Software

Survey results: Would you use freeware?

Does the expression "You get what you pay for" apply to freeware? We decided to find out when we asked what you thought about this software in a recent TechRepublic survey. Here are the surprising results.


Despite the shortcomings involved with freeware, your votes in our recent poll indicate a generally favorable response to this software.

Your answers to our survey imply that freeware is better than the price would suggest; however, you don’t expect to get any support for it if you use it.

Here’s what you told us:

Is it suitable for the office?
An overwhelming number of you, 88.54 percent, said that freeware is something that can be used in the corporate environment.



What is its most attractive feature?
Nearly half of you thought that the price of the software was most appealing, but more than a third, 33.54 percent, liked the ease and simplicity of getting it. Not only is it free, you don’t have to jump through a bunch of hoops to acquire it. Our bet is that about 18 percent of those who took the poll have programming backgrounds, because that’s how many of you thought freeware was important in terms of encouraging creativity and innovation.



The trouble with freeware
Before we saw the survey results, we didn’t really know how much TechRepublic members would value support for the software. But the response was overwhelming: Support is a big concern.

About two-thirds of respondents said that the potential lack of customer support was the greatest concern that they had with using freeware.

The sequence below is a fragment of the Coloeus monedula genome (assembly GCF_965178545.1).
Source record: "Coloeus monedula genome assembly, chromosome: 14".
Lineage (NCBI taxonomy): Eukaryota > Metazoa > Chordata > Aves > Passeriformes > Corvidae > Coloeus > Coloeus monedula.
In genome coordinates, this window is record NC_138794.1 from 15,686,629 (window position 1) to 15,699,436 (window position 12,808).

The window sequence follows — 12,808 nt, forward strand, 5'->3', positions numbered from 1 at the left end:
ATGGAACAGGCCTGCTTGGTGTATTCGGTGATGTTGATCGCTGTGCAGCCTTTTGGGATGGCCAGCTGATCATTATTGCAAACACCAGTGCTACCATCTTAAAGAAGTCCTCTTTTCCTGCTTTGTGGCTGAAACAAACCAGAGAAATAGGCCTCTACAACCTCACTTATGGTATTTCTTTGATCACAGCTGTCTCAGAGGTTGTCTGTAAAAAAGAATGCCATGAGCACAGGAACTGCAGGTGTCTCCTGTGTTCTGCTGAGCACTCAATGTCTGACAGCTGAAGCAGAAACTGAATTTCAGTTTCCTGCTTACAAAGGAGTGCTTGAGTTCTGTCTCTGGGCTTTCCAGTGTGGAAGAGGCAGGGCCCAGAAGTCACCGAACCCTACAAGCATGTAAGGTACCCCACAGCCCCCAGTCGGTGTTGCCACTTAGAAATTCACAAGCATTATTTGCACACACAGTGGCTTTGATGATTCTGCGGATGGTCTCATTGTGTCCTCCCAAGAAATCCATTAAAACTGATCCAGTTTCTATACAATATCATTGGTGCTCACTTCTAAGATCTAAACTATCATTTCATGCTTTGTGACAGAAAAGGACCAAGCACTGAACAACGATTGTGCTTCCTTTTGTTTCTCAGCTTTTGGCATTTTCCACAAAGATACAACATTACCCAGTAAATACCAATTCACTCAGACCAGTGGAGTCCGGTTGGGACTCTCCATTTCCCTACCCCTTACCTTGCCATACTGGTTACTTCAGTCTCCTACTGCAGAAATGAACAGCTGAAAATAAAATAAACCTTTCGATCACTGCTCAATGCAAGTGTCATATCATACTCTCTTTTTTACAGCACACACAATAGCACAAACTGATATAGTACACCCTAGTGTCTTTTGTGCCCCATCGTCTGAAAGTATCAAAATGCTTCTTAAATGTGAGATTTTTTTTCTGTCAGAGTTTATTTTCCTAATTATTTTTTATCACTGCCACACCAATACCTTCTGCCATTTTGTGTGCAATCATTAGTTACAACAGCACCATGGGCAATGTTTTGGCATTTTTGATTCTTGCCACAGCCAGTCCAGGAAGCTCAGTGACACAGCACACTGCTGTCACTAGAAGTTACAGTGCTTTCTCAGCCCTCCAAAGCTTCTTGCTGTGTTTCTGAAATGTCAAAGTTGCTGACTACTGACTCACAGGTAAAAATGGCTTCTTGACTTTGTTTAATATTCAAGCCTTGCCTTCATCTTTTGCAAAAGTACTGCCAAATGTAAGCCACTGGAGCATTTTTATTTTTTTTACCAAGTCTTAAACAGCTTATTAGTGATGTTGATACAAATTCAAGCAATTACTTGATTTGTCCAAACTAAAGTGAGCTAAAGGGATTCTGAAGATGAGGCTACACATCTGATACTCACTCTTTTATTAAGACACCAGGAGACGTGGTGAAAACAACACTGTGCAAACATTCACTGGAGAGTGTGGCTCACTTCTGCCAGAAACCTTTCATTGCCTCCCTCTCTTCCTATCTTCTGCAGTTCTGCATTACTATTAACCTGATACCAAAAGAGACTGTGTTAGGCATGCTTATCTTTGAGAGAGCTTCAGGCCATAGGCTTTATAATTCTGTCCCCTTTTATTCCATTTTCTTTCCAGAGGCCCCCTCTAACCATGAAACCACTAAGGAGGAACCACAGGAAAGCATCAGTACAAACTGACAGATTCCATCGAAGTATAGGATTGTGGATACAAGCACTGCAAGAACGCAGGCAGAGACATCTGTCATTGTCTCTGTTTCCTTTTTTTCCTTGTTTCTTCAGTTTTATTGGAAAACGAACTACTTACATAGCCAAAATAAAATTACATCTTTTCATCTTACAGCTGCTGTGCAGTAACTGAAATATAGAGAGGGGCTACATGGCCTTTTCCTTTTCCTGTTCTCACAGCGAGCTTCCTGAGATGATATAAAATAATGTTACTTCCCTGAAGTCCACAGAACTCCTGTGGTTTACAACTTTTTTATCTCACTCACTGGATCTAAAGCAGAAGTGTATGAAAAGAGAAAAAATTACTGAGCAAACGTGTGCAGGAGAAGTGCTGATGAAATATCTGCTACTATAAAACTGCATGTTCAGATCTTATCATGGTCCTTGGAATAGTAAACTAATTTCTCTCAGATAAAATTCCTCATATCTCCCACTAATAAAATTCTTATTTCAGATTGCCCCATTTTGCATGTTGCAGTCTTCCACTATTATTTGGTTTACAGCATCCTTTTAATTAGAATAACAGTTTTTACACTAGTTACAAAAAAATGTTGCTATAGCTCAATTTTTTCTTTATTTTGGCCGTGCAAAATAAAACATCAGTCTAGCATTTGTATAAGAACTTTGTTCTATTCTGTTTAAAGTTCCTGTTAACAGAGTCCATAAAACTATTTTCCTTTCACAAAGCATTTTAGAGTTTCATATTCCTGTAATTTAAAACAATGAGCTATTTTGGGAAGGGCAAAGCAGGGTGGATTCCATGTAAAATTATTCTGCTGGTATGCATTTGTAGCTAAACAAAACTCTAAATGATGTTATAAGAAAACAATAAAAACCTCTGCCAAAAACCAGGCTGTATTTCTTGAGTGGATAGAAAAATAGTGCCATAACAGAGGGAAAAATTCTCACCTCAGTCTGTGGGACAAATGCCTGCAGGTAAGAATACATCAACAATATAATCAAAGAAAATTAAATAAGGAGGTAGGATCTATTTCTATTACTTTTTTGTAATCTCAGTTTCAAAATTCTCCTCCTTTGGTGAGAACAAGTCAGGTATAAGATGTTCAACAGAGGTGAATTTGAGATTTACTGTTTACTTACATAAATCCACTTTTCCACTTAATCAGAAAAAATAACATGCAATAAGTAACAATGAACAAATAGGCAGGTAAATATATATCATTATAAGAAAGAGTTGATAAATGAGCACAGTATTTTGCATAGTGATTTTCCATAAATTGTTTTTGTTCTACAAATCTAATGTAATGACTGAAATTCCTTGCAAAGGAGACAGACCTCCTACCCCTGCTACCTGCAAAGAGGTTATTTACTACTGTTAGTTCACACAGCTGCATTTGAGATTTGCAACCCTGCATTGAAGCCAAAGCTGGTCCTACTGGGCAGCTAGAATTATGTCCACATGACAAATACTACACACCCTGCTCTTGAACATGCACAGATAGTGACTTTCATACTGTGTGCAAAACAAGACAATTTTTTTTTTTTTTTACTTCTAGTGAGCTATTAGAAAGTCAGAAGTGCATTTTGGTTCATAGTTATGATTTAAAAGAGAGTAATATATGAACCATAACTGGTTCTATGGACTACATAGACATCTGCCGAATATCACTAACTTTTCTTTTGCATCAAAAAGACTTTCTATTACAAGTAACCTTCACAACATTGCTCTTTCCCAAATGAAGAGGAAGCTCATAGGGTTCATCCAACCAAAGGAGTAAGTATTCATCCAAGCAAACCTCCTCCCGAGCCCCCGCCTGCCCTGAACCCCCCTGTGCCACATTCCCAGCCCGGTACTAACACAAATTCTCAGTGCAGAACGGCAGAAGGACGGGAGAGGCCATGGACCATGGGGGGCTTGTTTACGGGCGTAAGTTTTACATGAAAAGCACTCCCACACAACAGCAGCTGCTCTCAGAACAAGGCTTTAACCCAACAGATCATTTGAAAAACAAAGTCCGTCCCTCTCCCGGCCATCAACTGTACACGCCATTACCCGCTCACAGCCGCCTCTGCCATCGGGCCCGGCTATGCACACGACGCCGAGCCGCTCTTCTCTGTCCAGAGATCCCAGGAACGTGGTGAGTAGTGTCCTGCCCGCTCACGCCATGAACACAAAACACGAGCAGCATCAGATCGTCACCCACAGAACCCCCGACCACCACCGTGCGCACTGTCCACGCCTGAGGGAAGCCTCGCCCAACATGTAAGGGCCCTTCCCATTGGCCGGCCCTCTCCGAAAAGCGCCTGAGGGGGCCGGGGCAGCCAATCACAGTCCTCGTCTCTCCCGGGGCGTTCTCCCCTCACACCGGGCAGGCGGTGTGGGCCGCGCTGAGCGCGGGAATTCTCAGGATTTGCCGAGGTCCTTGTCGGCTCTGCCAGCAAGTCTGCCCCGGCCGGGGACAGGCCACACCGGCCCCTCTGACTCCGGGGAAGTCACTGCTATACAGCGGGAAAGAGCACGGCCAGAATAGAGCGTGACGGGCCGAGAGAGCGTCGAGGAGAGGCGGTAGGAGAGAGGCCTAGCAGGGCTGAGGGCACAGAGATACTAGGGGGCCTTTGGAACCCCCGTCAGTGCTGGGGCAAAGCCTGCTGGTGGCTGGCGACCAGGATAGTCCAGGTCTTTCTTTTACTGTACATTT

Proof of ownership, or the lack of it, edged out training difficulties as the greatest concern for the remaining third of respondents.



Do you get what you pay for?
Finally, we wanted to know what you thought about the quality of freeware and the documentation associated with it.

The results clearly showed that you like freeware, but those results were mixed when it came to documentation; about half of you thought the documentation was typically inadequate.

The stunning result here is that less than 2 percent characterized freeware as poor in quality, while more than 98 percent of you think freeware is of average or high quality. That ought to keep someone coding into the wee hours tonight.


TechRepublic thanks everyone who participated in this survey. If you have more to say about freeware, please chime in with a post below or send us a note.

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